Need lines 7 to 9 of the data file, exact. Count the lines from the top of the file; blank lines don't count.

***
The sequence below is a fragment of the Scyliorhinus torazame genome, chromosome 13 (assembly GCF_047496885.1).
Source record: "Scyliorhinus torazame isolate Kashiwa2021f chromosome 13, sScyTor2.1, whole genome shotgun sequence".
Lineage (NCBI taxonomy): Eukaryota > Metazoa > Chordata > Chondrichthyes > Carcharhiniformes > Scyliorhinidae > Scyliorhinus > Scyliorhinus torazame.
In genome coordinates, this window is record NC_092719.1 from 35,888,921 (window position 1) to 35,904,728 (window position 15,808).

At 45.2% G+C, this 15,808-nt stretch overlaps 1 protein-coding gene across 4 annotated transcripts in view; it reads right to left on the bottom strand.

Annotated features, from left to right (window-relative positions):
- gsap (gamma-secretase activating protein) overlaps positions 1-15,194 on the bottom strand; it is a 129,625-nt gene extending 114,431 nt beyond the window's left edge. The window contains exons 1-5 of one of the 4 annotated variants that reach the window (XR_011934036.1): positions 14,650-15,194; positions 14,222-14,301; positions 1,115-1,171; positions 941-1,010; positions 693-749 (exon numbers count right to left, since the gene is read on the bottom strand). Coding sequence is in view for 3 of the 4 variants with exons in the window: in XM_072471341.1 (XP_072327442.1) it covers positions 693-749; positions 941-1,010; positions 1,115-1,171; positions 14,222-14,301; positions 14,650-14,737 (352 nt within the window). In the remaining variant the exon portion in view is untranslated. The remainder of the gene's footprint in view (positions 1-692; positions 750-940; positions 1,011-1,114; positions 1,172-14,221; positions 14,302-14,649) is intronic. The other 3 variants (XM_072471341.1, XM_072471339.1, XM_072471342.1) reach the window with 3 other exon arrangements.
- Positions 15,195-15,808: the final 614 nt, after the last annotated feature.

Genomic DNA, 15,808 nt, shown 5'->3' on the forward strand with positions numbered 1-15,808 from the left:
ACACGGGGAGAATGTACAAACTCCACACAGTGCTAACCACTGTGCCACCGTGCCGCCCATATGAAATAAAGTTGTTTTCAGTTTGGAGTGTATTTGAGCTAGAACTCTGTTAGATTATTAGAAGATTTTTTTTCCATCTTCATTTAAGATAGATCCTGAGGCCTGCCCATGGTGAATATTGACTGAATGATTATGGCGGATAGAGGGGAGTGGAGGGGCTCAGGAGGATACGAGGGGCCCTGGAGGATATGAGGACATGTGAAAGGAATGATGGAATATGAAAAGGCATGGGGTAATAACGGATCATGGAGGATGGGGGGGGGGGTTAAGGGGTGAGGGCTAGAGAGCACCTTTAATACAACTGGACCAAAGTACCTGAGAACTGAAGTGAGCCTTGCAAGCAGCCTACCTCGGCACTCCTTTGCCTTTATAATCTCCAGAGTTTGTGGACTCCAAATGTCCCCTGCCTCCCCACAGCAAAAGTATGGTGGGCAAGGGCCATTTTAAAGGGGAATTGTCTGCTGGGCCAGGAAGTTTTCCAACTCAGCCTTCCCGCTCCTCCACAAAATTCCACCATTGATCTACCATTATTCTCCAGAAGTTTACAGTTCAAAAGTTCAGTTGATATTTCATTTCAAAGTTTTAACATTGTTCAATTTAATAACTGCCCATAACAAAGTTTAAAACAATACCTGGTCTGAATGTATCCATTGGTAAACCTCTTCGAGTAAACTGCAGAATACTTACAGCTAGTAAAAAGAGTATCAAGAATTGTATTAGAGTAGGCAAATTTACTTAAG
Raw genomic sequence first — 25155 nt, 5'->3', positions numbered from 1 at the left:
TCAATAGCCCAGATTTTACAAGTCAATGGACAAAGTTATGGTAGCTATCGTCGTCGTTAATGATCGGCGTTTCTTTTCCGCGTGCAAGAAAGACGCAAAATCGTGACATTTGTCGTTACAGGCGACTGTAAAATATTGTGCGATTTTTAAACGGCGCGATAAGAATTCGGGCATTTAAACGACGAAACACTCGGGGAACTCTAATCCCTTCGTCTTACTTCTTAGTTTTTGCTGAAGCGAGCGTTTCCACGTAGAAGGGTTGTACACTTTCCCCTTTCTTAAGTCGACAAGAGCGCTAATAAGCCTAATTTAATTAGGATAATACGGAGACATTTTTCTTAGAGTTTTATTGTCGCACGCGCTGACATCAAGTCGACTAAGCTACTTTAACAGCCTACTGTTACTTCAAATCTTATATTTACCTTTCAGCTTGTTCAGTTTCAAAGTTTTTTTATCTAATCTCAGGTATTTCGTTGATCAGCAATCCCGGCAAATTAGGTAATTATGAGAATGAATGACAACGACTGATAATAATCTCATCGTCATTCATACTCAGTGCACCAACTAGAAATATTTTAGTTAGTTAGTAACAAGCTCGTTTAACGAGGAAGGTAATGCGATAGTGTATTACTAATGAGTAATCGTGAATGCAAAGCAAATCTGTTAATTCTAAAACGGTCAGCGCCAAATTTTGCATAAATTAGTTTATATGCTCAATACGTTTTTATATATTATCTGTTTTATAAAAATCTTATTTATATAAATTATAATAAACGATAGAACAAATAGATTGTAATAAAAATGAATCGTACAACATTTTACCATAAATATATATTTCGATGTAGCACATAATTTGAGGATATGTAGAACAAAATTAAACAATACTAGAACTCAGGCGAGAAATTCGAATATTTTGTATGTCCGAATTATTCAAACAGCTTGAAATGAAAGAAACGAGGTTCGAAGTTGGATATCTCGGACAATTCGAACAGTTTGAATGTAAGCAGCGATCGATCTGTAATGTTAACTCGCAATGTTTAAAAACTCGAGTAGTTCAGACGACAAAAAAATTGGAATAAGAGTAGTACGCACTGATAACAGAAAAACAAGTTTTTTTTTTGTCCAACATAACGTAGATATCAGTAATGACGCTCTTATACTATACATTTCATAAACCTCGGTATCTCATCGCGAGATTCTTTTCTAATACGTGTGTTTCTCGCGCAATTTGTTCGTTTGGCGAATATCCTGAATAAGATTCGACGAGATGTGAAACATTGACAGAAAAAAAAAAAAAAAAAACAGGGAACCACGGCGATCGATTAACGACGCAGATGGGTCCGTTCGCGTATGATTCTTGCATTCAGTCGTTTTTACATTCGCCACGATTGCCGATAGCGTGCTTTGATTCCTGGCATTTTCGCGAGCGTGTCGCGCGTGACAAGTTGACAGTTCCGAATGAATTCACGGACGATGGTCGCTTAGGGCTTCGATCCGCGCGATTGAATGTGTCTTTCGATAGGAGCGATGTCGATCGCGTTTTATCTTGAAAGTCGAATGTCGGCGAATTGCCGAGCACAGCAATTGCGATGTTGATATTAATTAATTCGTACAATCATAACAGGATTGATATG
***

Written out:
- gsap (gamma-secretase activating protein) overlaps positions 1-15,194 on the bottom strand; it is a 129,625-nt gene extending 114,431 nt beyond the window's left edge. The window contains exons 1-5 of one of the 4 annotated variants that reach the window (XR_011934036.1): positions 14,650-15,194; positions 14,222-14,301; positions 1,115-1,171; positions 941-1,010; positions 693-749 (exon numbers count right to left, since the gene is read on the bottom strand). Coding sequence is in view for 3 of the 4 variants with exons in the window: in XM_072471341.1 (XP_072327442.1) it covers positions 693-749; positions 941-1,010; positions 1,115-1,171; positions 14,222-14,301; positions 14,650-14,737 (352 nt within the window). In the remaining variant the exon portion in view is untranslated. The remainder of the gene's footprint in view (positions 1-692; positions 750-940; positions 1,011-1,114; positions 1,172-14,221; positions 14,302-14,649) is intronic. The other 3 variants (XM_072471341.1, XM_072471339.1, XM_072471342.1) reach the window with 3 other exon arrangements.
- Positions 15,195-15,808: the final 614 nt, after the last annotated feature.

Genomic DNA, 15,808 nt, shown 5'->3' on the forward strand with positions numbered 1-15,808 from the left: